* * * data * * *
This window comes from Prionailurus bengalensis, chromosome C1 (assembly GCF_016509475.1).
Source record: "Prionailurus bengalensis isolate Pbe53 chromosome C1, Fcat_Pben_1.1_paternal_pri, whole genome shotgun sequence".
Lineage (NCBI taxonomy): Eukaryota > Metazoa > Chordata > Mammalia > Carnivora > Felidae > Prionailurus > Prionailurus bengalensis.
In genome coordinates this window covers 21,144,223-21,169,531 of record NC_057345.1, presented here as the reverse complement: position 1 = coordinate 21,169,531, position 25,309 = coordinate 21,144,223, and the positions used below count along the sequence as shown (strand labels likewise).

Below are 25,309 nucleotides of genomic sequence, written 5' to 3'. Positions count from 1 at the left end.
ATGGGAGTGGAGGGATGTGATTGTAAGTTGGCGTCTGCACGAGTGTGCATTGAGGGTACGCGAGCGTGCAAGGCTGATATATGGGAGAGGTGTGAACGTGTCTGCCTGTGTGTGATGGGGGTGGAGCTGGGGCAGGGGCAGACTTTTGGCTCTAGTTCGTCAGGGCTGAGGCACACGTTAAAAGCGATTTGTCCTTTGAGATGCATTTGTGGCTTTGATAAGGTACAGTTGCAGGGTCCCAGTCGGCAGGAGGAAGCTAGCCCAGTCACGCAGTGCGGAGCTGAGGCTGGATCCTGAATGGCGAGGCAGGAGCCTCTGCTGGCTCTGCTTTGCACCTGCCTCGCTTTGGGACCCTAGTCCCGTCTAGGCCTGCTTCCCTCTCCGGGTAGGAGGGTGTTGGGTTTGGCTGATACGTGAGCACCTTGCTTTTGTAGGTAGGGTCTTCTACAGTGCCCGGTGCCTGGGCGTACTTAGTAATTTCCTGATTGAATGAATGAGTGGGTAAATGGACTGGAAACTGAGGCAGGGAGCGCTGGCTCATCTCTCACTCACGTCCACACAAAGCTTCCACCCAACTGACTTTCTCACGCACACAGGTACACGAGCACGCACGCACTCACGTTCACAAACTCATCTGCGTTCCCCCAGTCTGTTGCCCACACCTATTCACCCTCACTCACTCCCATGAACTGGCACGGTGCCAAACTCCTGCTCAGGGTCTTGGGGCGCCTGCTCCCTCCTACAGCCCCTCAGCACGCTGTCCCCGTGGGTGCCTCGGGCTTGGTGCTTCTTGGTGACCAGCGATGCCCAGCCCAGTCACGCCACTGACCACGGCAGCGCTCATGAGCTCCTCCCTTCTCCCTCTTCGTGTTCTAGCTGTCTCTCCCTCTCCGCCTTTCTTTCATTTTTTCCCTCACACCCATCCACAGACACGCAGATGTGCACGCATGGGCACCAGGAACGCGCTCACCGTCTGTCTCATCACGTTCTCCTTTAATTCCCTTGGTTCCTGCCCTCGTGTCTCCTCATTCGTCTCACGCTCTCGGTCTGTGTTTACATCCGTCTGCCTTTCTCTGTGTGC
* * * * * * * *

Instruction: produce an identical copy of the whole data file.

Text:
This window comes from Prionailurus bengalensis, chromosome C1 (assembly GCF_016509475.1).
Source record: "Prionailurus bengalensis isolate Pbe53 chromosome C1, Fcat_Pben_1.1_paternal_pri, whole genome shotgun sequence".
Lineage (NCBI taxonomy): Eukaryota > Metazoa > Chordata > Mammalia > Carnivora > Felidae > Prionailurus > Prionailurus bengalensis.
In genome coordinates this window covers 21,144,223-21,169,531 of record NC_057345.1, presented here as the reverse complement: position 1 = coordinate 21,169,531, position 25,309 = coordinate 21,144,223, and the positions used below count along the sequence as shown (strand labels likewise).

Below are 25,309 nucleotides of genomic sequence, written 5' to 3'. Positions count from 1 at the left end.
ATGGGAGTGGAGGGATGTGATTGTAAGTTGGCGTCTGCACGAGTGTGCATTGAGGGTACGCGAGCGTGCAAGGCTGATATATGGGAGAGGTGTGAACGTGTCTGCCTGTGTGTGATGGGGGTGGAGCTGGGGCAGGGGCAGACTTTTGGCTCTAGTTCGTCAGGGCTGAGGCACACGTTAAAAGCGATTTGTCCTTTGAGATGCATTTGTGGCTTTGATAAGGTACAGTTGCAGGGTCCCAGTCGGCAGGAGGAAGCTAGCCCAGTCACGCAGTGCGGAGCTGAGGCTGGATCCTGAATGGCGAGGCAGGAGCCTCTGCTGGCTCTGCTTTGCACCTGCCTCGCTTTGGGACCCTAGTCCCGTCTAGGCCTGCTTCCCTCTCCGGGTAGGAGGGTGTTGGGTTTGGCTGATACGTGAGCACCTTGCTTTTGTAGGTAGGGTCTTCTACAGTGCCCGGTGCCTGGGCGTACTTAGTAATTTCCTGATTGAATGAATGAGTGGGTAAATGGACTGGAAACTGAGGCAGGGAGCGCTGGCTCATCTCTCACTCACGTCCACACAAAGCTTCCACCCAACTGACTTTCTCACGCACACAGGTACACGAGCACGCACGCACTCACGTTCACAAACTCATCTGCGTTCCCCCAGTCTGTTGCCCACACCTATTCACCCTCACTCACTCCCATGAACTGGCACGGTGCCAAACTCCTGCTCAGGGTCTTGGGGCGCCTGCTCCCTCCTACAGCCCCTCAGCACGCTGTCCCCGTGGGTGCCTCGGGCTTGGTGCTTCTTGGTGACCAGCGATGCCCAGCCCAGTCACGCCACTGACCACGGCAGCGCTCATGAGCTCCTCCCTTCTCCCTCTTCGTGTTCTAGCTGTCTCTCCCTCTCCGCCTTTCTTTCATTTTTTCCCTCACACCCATCCACAGACACGCAGATGTGCACGCATGGGCACCAGGAACGCGCTCACCGTCTGTCTCATCACGTTCTCCTTTAATTCCCTTGGTTCCTGCCCTCGTGTCTCCTCATTCGTCTCACGCTCTCGGTCTGTGTTTACATCCGTCTGCCTTTCTCTGTGTGC